Legal orders preventing more than 100 vulnerable asylum seekers in Glasgow from being evicted have been continued as campaigners await a Court of Session decision. 

Campaigners who have continued to defend refugees during a campaign to remove around 300 asylum seekers from their homes have shared their releief after the decision at Glasgow Sheriff Court. 

Around 130 court actions concerning the proposed lock-changes by Serco were put on hold or continued – protecting the clients in all of these cases from having their locks changed. 

These interim interdicts come amid an ongoing battle against Serco, who continue to try and forcibly evict asylum seekers following an announcement in May, despite their contract to provide such housing ending almost two weeks ago.

READ MORE: Concern for Glasgow asylum seekers as threat of mass evictions looms

Both sides are currently waiting on a ruling on the legality of the procedures, which is expected in the coming days. 

Elsewhere, a handful of cases were dismissed, as asylum support had been reinstated for these clients.

Legal experts have said they were given no choice but to apply for these blockages to be put in place. 

Fiona McPhail, principal solicitor of Shelter Scotland said: “The collaboration of lawyers and charities working in this area has been calling on Serco to pause their lock-change programme since it was recommenced in June 2019.

READ MORE: Council asked to step up and provide housing for at-risk Glasgow asylum seekers

“Serco’s insistence on pressing ahead with the lock-changes, despite the lawfulness of this procedure being subject to ongoing litigation, has resulted in lawyers from Shelter Scotland, Legal Services Agency, Latta & co. and Govan Law Centre having no option but to take urgent steps to raise these interdict proceedings on behalf this very vulnerable client group.

“This client group is particularly vulnerable, not just because they claim to be fleeing persecution from their country of origin, but because unlike most of us, they are unlikely to have access to homeless services or other forms of social welfare. They are in effect being forced into destitution on the streets.”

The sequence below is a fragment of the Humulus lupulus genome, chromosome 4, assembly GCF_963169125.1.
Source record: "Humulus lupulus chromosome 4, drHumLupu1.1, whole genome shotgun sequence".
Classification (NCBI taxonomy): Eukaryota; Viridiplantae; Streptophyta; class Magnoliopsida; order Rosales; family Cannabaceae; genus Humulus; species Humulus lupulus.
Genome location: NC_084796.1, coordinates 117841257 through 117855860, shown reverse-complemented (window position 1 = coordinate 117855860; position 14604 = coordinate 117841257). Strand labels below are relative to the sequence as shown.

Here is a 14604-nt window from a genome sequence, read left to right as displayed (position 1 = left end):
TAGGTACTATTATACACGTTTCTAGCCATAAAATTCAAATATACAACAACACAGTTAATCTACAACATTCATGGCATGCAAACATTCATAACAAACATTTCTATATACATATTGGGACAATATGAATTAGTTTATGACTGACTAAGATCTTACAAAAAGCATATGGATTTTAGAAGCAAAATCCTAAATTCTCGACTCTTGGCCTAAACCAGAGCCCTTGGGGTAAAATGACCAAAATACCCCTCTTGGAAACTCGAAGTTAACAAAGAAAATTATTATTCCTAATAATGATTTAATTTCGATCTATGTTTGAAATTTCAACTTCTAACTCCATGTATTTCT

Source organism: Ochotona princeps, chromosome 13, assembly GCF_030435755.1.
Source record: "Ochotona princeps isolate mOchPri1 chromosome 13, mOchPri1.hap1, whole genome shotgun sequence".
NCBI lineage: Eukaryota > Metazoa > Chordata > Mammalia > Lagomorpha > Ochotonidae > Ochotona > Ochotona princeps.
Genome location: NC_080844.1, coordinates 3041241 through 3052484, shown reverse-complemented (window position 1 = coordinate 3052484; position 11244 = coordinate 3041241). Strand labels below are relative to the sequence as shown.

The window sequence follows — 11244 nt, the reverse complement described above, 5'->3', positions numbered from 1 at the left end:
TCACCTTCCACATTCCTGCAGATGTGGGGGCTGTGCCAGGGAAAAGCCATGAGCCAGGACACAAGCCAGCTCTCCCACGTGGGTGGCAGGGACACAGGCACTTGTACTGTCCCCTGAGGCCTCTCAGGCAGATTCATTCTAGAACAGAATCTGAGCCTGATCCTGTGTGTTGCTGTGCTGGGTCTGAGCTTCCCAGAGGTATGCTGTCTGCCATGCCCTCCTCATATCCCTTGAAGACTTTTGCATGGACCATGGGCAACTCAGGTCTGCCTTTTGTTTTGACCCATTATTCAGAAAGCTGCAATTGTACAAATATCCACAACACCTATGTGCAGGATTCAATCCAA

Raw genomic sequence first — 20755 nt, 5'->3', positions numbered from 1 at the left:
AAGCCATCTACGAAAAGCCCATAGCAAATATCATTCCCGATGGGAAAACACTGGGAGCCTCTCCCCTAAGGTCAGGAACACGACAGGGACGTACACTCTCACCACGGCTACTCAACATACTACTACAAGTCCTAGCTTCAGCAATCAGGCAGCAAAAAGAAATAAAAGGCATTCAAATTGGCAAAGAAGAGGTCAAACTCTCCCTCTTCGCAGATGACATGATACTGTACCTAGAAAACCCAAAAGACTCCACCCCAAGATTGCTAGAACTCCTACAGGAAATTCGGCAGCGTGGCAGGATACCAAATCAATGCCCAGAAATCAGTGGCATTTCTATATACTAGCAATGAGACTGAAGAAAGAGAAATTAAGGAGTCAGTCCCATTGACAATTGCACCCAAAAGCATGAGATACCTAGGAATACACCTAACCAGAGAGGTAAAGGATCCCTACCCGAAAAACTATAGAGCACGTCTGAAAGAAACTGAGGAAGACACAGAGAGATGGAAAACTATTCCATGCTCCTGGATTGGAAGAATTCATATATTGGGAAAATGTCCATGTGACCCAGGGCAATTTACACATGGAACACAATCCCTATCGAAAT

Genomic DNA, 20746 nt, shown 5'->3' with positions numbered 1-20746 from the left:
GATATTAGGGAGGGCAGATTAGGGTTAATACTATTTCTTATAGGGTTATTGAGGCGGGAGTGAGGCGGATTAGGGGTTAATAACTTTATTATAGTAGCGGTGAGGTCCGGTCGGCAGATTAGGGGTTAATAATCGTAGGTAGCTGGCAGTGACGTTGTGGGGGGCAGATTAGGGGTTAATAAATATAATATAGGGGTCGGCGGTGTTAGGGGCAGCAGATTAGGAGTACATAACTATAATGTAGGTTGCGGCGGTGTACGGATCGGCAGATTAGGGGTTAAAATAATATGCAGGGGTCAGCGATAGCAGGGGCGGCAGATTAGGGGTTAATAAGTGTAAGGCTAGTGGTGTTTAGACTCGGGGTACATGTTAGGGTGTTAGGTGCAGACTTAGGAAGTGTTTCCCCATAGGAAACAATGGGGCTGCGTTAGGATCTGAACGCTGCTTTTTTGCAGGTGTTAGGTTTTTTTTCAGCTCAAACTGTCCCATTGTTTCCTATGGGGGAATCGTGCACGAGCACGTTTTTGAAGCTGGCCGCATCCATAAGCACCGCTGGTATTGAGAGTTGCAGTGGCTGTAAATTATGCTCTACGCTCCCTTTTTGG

Those who support the asylum seeking community also welcomed the court decision, but say some people have already been left destitute. 

Graham O’Neill, policy manager, Scottish Refugee Council, said: "We are deeply relieved that Glasgow’s Sheriff Court has maintained the protection against Serco rendering, through lock changes, vulnerable and traumatised men and women immediately street homeless. 

READ MORE: Serco could 'flee' Glasgow, leaving vulnerable refugees on the streets, campaigners say

“Every day, we see and hear the torment, confusion and fear of people that this cruel lock change programme is causing. Our colleagues are coming to work, facing a packed reception area with people in desperate need.

“And, these are men and women who sought safety here. They have fled countries such as Iran, Afghanistan and Eritrea. Some, tragically and disgracefully, are now lock change victims. One woman has serious mental health issues, but now she is street homeless.

"One man had an urgent health appointment for heart problems, but he is street homeless too. That is the reality, that is why today’s Sheriff Court actions matter, and that is why we hope the Court of session appeal against summary evictions by lock changes is successful. 

“Were it not for the Sheriff Court’s actions today and Scotland’s housing lawyers, over 100 men and women would be facing lock changes and street homelessness within days or weeks.

READ MORE: Serco accused of spying on Glasgow refugees after two evictions

"They would be cast out onto Glasgow’s streets with nothing and nowhere to go. This is being done by a multinational with billions in revenue whilst the Home office, quite disgracefully, by-stand.

“Street homelessness should have no place in Glasgow, Scotland or the UK, and that includes in the asylum system.”

Serco have been approached for comment.